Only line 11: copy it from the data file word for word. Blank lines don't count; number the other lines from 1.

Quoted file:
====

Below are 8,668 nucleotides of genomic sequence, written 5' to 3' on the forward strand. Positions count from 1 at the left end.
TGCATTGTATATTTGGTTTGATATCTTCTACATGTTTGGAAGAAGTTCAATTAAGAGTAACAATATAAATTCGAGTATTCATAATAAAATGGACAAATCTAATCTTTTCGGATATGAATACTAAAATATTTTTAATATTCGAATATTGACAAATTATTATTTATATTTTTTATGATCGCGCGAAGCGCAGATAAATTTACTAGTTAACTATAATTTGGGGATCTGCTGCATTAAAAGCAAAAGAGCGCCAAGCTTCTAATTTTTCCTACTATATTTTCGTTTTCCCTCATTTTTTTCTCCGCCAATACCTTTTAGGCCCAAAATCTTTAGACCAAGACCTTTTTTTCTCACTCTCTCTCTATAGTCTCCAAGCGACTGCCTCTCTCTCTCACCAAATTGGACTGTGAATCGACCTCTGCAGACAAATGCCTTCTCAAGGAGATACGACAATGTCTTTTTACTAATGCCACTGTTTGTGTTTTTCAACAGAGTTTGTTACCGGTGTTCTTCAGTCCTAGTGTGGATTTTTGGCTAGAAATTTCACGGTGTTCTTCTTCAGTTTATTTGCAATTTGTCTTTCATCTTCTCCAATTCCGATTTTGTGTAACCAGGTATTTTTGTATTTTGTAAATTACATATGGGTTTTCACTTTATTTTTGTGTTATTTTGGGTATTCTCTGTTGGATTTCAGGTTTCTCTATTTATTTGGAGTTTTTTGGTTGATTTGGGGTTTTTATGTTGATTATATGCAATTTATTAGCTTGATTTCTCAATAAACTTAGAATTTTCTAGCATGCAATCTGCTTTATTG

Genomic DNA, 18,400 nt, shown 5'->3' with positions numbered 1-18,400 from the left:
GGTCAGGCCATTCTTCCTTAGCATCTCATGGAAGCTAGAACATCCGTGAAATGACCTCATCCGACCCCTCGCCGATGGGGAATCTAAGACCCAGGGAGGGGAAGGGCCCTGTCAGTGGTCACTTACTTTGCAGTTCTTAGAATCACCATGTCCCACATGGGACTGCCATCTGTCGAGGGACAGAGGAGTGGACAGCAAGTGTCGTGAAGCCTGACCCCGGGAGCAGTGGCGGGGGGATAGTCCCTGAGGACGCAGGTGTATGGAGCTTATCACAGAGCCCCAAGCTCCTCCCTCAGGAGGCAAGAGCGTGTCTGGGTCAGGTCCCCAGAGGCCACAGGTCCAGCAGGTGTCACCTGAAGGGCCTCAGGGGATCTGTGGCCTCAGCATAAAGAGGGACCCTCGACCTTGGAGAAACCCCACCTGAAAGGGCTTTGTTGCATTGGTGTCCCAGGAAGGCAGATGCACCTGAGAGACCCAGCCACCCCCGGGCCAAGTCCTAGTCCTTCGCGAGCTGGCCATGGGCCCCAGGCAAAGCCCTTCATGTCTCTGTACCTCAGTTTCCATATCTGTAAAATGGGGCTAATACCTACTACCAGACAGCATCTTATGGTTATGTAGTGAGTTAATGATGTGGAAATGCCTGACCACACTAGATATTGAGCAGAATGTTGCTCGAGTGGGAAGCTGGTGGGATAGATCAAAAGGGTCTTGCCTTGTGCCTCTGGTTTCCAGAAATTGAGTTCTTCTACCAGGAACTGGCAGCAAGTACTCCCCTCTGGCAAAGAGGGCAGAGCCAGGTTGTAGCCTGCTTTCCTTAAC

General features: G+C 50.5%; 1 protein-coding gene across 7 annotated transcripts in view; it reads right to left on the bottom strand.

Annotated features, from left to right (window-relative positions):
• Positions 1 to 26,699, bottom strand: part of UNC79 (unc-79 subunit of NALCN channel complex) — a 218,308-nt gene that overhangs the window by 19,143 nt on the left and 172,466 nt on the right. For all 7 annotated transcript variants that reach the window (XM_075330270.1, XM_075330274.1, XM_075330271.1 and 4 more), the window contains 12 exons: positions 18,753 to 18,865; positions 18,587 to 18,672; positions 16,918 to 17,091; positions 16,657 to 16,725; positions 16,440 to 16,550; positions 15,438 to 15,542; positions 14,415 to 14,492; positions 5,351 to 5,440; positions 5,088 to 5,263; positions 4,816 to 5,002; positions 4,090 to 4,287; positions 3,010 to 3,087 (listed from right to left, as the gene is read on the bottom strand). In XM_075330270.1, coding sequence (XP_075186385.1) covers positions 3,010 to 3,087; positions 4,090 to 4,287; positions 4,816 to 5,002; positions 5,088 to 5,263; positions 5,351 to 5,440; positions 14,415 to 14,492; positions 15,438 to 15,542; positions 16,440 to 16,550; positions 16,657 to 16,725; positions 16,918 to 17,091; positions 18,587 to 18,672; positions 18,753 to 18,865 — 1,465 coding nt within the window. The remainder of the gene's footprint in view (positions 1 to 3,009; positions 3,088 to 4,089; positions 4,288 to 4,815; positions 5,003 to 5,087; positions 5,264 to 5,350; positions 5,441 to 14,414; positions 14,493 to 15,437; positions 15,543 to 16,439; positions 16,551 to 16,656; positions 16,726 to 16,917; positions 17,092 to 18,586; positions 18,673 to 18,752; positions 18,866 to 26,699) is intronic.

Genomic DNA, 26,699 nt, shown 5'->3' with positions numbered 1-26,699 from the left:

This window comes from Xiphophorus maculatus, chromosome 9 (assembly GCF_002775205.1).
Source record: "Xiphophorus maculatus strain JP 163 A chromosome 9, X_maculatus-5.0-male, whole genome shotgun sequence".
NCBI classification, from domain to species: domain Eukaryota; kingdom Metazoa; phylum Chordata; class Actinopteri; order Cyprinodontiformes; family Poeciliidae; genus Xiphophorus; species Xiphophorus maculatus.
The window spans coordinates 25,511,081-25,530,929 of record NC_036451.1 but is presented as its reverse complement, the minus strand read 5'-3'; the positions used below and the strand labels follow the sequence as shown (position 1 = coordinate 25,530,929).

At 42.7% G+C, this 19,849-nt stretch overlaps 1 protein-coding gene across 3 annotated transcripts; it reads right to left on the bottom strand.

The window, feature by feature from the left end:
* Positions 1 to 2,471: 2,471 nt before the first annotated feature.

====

NCBI classification, from domain to species: domain Eukaryota; kingdom Metazoa; phylum Chordata; class Actinopteri; order Cyprinodontiformes; family Poeciliidae; genus Xiphophorus; species Xiphophorus maculatus.